BMC Speedfox 02 Trailcrew - Review

May 16, 2016
by Richard Cunningham  

BMC's sturdy, 150-millimeter-travel Trailcrew stands alone in the Speedfox range, which traditionally has been a paddock for the Swiss brand's cross-country livery. The Trailcrew has smaller wheels and much more suspension travel, more aggressive geometry and an enduro-proven fork and shock, and it is shod with some of the most aggessive tires that have ever graced a BMC. Sporting a long front-center and a visibly slack head tube angle, the Trailcrew begs to be labeled with the "E" word, but BMC clearly positions it in their trail bike range, where it stands out like that tall redhead with a pageboy cut, a cropped denim jacket and a solitary tattoo, who orders "just coffee," and waits for it, arrow straight, oblivious to the resident drones stooping into the glow of i-phones and tablets. You know you are looking at the real deal - but you are left to wonder what that actually means.

Speedfox 02 Trailcrew

BMC's Speedfox 02 is the alpha of the two-model Trailcrew lineup, which share the same geometry, 150-millimeter suspension travel, 27.5-inch wheels, and aluminum "APS" dual-link, four-bar rear suspension. The Speedfox 02, however, gets a carbon fiber front section, while its more affordable sister, the Speedfox 03 Trailcrew, has a welded-aluminum front end. The Speedfox 03 Trailcrew's MSRP is around $3800, USD and is centered around a Shimano two-by XT/SLX drivetrain, while our test bike, the $5900 Speedfox 02 Trailcrew sports a SRAM XO1 one-by drivetrain, including carbon cranks. BMC doesn't skimp on the Speedfox 02's sizing either, with X-small, small, medium, large and X-large options. But, as far as colors go, you better like blue.

• Purpose: trail / all-mountain
• Construction: carbon front section, butted-aluminum swingarm, Boost 148mm hub spacing, dual-link four-bar rear suspension, 150mm travel.
• Wheel size: 27.5
• Shock: Cane Creek DB Inline
• Fork: RockShox Pike RC Solo Air, 150mm
• Drivetrain: SRAM XO1 eleven speed
• Brakes: Shimano XT Ice Tech 180mm rear, 203mm front rotors
• Extras: internal cable routing, removable ISCG guide mounts, carbon bash guard
• Dropper post: RockShox Reverb Stealth, 125mm
• Weight: 28.1 pounds/12.78 kg (size medium)
• MSRP: $5899 USD
• Contact: BMC
BMC Speedfox 2 Trailcrew 2016
BMC's rear suspension is called "Advanced Pivot System"

Frame design: The Trailcrew's chassis adheres to BMC's simple-is-best design philosophy, with a dramatically sloping top tube to enhance standover clearance and a roomy front triangle with ample space for a large water bottle, made possible by its rocker-driven, vertically mounted shock. The damper is the multi-adjustable Cane Creek DB Inline, and BMC says that its "Advanced Pivot System" suspension kinematics drive the damper at a lower leverage rate than most designs do, which reportedly adds a measure of sensitivity and tuneability to the system.

Further scrutiny reveals a Boost 148-millimeter rear end with generous room for 2.4-inch tires, internally-routed cables and hoses, a removable ISCG 05 chainguide mount, and a BB92 bottom bracket. The 12-millimeter rear axle is a Fox/Shimano lever-actuated item, and the dropper seatpost routing is also internal. Screw-down molded-plastic plates at each entry point clamp onto the housings and hoses to maintain your chosen free lengths, and to help keep the cockpit looking sharp.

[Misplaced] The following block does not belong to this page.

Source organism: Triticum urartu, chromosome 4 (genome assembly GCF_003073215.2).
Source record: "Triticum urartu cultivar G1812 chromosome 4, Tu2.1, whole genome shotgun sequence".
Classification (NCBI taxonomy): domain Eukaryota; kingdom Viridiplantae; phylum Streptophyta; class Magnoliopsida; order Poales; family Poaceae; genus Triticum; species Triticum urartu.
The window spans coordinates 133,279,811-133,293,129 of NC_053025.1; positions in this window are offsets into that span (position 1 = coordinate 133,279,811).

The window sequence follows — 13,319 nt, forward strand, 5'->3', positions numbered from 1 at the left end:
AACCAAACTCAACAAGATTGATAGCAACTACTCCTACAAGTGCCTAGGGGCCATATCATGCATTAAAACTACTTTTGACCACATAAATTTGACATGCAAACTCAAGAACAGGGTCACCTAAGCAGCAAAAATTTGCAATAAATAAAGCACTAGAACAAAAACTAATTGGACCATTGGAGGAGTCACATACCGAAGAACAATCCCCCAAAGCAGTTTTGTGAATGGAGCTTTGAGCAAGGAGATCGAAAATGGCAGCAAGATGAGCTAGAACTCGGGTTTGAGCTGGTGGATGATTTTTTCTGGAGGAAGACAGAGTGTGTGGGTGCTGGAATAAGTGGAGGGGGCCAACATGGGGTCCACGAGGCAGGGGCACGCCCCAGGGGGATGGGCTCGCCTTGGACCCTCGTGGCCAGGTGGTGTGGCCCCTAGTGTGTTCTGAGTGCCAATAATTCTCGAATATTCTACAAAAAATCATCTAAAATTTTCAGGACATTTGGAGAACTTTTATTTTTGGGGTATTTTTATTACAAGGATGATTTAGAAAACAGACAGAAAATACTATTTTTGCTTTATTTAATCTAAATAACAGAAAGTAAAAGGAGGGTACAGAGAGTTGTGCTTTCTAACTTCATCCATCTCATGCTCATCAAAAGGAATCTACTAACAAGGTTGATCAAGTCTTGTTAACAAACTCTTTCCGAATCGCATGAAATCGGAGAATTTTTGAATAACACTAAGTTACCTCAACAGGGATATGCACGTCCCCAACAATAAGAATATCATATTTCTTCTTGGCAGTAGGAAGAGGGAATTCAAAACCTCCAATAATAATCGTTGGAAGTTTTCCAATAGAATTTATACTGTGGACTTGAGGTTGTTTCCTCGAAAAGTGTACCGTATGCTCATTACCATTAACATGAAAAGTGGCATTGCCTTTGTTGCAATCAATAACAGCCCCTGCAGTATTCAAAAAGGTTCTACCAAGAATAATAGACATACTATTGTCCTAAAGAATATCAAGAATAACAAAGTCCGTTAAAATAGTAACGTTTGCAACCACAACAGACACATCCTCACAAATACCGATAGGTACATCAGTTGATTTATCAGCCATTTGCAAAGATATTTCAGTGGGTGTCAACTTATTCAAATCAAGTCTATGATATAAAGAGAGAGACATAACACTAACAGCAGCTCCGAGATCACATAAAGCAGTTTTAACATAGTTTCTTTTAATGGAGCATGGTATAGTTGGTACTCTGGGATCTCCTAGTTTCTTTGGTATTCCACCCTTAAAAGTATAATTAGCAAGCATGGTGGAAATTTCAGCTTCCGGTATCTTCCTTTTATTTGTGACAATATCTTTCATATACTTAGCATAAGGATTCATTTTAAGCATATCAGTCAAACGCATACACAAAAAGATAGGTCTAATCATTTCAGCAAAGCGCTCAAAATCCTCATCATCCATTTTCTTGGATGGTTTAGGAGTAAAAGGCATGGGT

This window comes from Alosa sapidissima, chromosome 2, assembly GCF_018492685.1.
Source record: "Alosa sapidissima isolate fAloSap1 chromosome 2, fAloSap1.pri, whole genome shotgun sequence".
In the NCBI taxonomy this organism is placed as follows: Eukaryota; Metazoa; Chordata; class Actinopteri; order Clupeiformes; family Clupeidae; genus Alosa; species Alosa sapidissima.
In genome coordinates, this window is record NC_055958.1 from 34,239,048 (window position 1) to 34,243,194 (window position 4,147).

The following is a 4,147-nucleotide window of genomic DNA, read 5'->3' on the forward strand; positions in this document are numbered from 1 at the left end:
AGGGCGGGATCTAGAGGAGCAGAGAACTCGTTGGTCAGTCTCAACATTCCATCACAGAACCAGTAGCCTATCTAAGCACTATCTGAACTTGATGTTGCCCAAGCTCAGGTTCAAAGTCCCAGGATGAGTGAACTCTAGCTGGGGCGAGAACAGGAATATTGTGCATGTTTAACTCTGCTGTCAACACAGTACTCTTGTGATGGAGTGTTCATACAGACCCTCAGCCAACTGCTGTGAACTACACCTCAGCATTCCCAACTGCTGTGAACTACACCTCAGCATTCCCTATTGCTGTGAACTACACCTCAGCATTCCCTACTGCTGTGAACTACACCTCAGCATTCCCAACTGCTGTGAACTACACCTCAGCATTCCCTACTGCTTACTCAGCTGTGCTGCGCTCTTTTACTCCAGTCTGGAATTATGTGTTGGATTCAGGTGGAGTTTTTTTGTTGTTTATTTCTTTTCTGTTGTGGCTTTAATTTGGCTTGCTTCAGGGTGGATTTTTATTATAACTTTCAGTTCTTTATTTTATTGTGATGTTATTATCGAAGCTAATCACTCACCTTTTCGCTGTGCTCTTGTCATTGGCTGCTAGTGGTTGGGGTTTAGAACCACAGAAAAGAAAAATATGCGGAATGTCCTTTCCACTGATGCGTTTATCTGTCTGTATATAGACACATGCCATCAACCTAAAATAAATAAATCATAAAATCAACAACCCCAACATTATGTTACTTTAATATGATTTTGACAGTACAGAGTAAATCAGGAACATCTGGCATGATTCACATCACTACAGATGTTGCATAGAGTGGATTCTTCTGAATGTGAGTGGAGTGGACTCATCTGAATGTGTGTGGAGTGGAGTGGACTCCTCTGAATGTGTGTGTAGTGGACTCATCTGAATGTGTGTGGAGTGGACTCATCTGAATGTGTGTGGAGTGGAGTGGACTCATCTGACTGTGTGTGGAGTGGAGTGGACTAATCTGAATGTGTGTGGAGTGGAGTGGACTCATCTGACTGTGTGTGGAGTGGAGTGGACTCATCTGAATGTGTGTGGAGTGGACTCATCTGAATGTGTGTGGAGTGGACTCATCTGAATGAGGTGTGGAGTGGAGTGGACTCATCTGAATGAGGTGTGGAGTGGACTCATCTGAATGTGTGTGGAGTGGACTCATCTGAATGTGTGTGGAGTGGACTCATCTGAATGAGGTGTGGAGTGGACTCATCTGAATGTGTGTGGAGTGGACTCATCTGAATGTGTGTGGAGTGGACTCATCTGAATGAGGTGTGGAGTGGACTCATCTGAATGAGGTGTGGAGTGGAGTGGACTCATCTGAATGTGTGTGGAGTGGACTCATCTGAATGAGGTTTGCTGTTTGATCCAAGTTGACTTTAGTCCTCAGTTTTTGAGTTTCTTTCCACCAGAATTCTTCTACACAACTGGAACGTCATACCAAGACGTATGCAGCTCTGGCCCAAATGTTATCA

BMC Speedfox 2 Trailcrew 2016
Black sections of the front triangle are natural carbon. A RockShox Reverb seatpost is standard.

BMC Speedfox 2 Trailcrew 2016
No seatstay bridge means massive tire clearance.
BMC Speedfox 2 Trailcrew 2016
ISCG 05 chainguide tabs and internal cable routing.

Suspension: Up front, BMC chose a 150-millimeter-stroke RockShox Pike RC Solo Air fork, which should play well with the air-sprung Cane Creek DB Inline shock, as both are firm in the mid-stroke. BMC says that it worked with Cane Creek to get a suspension tune that would further enhance the Speedfox 02's firm pedaling feel without sacrificing the chassis' suppleness and traction. That may be a moot point, though, because the DB Inline's range of high and low-speed damping adjustments can be tuned to suit almost every rider's taste - good or bad. Cane Creek owners further benefit from the shock maker's excellent on-line base-tune database and tutorials, so errant knob-twisters can always find their way back home.


"Balanced" best describes the Trailcrew's numbers. It deftly spans the growing chasm between the ever-lengthening British-inspired enduro racing sled, and the livelier, more versatile mid-travel trail bike - and it accomplishes this with decidedly modern numbers.

The 74-degree seat tube angle is steep enough to keep the rider's weight forward when seated and climbing steep pitches. Its 66.5-degree head angle is just slack enough to satisfy technical descenders, and the office is roomy enough so that the handlebar is always comfortably within reach, whether the bike is pointed steeply up or down. Finally, the bottom bracket is sufficiently low to hold a tight apex in the turns, while managing to be tall enough to minimize obnoxious pedal collisions.
BMC Speedfox 2 Trailcrew 2016

Top tubes range between 55.5 and 65.6 centimeters (21.9 and 25.8 inches) and there are five frame size options. The frame's generous standover clearance assures that riders can pick and choose between the two closest matching frame sizes in order to obtain their optimum top tube lengths. BMC's Boost-width, 428 millimeter chainstays are on the short side of the spectrum, but there is no shortage of tire clearance, even with its meaty 2.4-inch Onza Ibex rubber. On that subject; beyond lengthening the front-centers, BMC does not make proportionate adjustments to the Trailcrew's geometry between sizes - so tall riders may experience a light front end when climbing seated, while short riders may experience some rear-wheel slipping when climbing out of the saddle.

BMC Speedfox 2 Trailcrew 2016

Key Components